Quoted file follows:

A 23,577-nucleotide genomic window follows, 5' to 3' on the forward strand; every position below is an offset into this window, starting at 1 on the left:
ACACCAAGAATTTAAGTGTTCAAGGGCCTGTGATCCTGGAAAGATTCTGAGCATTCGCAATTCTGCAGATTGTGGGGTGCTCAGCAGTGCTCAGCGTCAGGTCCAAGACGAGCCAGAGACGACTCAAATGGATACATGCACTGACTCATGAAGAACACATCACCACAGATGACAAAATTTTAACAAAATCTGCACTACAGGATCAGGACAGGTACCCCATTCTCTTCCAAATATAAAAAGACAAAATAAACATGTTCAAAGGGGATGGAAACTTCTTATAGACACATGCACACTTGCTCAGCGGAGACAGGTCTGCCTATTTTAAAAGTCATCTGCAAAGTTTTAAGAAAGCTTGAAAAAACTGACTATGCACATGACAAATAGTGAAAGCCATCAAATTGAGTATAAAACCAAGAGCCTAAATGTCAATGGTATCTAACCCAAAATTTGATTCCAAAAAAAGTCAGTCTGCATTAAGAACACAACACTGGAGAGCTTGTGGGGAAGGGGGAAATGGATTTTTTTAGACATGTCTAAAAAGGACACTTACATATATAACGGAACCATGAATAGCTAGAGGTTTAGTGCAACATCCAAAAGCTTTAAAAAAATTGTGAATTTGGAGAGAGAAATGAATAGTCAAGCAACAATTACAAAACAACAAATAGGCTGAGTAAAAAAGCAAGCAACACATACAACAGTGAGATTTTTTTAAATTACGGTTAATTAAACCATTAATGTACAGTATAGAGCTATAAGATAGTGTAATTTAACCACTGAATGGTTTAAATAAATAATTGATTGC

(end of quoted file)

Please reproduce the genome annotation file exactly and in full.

A 23,577-nucleotide genomic window follows, 5' to 3' on the forward strand; every position below is an offset into this window, starting at 1 on the left:
ACACCAAGAATTTAAGTGTTCAAGGGCCTGTGATCCTGGAAAGATTCTGAGCATTCGCAATTCTGCAGATTGTGGGGTGCTCAGCAGTGCTCAGCGTCAGGTCCAAGACGAGCCAGAGACGACTCAAATGGATACATGCACTGACTCATGAAGAACACATCACCACAGATGACAAAATTTTAACAAAATCTGCACTACAGGATCAGGACAGGTACCCCATTCTCTTCCAAATATAAAAAGACAAAATAAACATGTTCAAAGGGGATGGAAACTTCTTATAGACACATGCACACTTGCTCAGCGGAGACAGGTCTGCCTATTTTAAAAGTCATCTGCAAAGTTTTAAGAAAGCTTGAAAAAACTGACTATGCACATGACAAATAGTGAAAGCCATCAAATTGAGTATAAAACCAAGAGCCTAAATGTCAATGGTATCTAACCCAAAATTTGATTCCAAAAAAAGTCAGTCTGCATTAAGAACACAACACTGGAGAGCTTGTGGGGAAGGGGGAAATGGATTTTTTTAGACATGTCTAAAAAGGACACTTACATATATAACGGAACCATGAATAGCTAGAGGTTTAGTGCAACATCCAAAAGCTTTAAAAAAATTGTGAATTTGGAGAGAGAAATGAATAGTCAAGCAACAATTACAAAACAACAAATAGGCTGAGTAAAAAAGCAAGCAACACATACAACAGTGAGATTTTTTTAAATTACGGTTAATTAAACCATTAATGTACAGTATAGAGCTATAAGATAGTGTAATTTAACCACTGAATGGTTTAAATAAATAATTGATTGC